Located to the east of Bali, Lombok has recently been identified as a location of particular concern. Following the height of the pandemic, Lombok has reopened for tourism. The island is now a rapidly growing investment hotspot and boasts idyllic beaches with clear blue water and a picturesque green mountain backdrop. It’s a sensational destination with snorkelling, paragliding, surfing, impressive waterfalls, and a multitude of hikes. But beyond the typical tourist destinations, the presence of asbestos has attracted scrutiny. In 2018 an earthquake destroyed hundreds of thousands of Lombok homes, many containing asbestos.

Lombok villagers living on asbestos-contaminated ground /Screenshot from ABC program 7.30

According to a video from the ABC news program 7.30, titled ‘Asbestos posing a threat to tourists and locals in Lombok’ (4/7/2023), instead of treating the debris as a hazard and dealing appropriately with the ruins, bulldozers cleared the sites, crushing the asbestos and spreading the needle-like fibres. Broken sheets can still be seen right across the island, with children sometimes playing among the fragments and contaminated dust. As I discussed this issue with several adult Lombok inhabitants, they too described how, as children, they would play with fragments of asbestos roofing, breaking it up into smaller pieces.

It appears as though Lombok is lacking in awareness. Doctors aren’t trained to recognise related diseases and most of the general population are not aware of the risks. The first official case of asbestos-related lung cancer or mesothelioma in Indonesia was only confirmed in 2019. In minor cases, some awareness has existed for some time. While driving down the coast from Mataram to Desert Point (a world-famous surf break), I had the opportunity to discuss this topic with a scientific officer from the University of Western Australia, who was originally from Lombok. She mentioned to me how she had advised her father against using asbestos when constructing a pergola near the family house in the early 2000s. However, such examples are extremely rare and, in this case, were the result of extensive study of soil and rock minerals.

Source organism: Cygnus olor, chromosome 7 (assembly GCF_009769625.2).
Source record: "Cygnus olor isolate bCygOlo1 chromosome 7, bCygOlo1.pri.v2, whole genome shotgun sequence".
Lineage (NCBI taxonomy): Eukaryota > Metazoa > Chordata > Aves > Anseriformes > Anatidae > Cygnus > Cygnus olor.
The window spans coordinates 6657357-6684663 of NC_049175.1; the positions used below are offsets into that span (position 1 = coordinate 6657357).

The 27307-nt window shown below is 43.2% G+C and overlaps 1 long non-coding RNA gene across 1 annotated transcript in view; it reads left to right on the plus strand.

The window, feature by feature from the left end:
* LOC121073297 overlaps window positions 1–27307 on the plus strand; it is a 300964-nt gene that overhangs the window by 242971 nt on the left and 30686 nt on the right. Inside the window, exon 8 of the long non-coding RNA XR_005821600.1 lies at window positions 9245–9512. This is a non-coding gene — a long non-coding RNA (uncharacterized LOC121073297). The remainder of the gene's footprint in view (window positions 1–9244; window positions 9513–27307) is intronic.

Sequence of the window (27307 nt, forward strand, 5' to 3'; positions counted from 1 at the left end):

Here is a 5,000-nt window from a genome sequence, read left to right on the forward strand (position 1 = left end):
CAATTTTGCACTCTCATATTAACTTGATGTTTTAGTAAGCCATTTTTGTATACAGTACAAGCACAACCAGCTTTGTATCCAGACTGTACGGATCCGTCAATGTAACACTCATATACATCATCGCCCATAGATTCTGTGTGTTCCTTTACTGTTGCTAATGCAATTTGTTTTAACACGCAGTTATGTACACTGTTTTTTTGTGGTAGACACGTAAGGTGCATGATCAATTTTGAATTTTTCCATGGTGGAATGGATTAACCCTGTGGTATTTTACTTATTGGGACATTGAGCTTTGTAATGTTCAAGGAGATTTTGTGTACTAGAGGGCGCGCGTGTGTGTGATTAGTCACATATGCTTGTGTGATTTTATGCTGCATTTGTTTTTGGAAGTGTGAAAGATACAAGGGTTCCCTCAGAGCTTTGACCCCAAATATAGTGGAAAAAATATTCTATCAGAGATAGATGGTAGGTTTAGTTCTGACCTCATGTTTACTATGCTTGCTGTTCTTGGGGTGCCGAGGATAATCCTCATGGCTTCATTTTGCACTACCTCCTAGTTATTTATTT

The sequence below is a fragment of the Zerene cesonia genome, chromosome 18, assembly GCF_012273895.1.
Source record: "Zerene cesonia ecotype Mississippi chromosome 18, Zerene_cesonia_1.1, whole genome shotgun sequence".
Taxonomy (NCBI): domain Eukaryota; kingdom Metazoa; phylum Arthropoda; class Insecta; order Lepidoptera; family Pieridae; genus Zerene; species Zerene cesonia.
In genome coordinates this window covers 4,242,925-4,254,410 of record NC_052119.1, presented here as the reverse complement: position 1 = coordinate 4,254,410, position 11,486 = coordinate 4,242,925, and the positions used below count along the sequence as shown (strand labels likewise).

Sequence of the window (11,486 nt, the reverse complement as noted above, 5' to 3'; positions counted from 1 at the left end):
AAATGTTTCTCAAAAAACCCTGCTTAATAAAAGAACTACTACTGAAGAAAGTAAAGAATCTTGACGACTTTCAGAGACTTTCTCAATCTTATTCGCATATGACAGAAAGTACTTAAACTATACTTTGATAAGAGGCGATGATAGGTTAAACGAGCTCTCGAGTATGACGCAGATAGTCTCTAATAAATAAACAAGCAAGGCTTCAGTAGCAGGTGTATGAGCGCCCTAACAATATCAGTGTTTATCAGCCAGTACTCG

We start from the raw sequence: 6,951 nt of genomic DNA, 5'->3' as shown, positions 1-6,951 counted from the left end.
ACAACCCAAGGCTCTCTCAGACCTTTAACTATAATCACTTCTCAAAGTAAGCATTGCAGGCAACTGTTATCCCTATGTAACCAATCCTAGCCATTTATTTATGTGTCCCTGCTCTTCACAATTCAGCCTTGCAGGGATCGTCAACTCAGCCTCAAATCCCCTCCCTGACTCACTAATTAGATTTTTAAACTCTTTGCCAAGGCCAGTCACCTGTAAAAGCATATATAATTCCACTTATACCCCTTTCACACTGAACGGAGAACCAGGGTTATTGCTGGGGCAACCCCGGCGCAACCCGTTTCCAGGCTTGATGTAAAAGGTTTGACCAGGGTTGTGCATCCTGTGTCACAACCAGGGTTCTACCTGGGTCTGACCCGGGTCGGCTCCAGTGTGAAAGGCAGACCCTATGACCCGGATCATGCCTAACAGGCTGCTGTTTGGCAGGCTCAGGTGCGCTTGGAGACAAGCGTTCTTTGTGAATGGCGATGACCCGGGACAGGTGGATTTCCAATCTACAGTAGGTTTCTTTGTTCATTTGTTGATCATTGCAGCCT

Already there are estimated to be 1,661 victim deaths per year in Indonesia, and hundreds of others could have contracted non-malignant forms of the disease. Yet the national government has stated that while it’s aware of the danger, it is up to the building industry to take the initiative. But the industry seems to be supported by lobbyists like the Chrysotile Information Centre (CIC) who spread misinformation, such as insisting that white asbestos (the most common form) is a safe product. They claim it dissolves in the lungs within two weeks and doesn’t harm human health. Despite this, the independent consensus from the World Health Organisation is that ‘exposure to asbestos, including chrysotile, causes cancer of the lung, larynx and ovary, mesothelioma … and asbestosis’.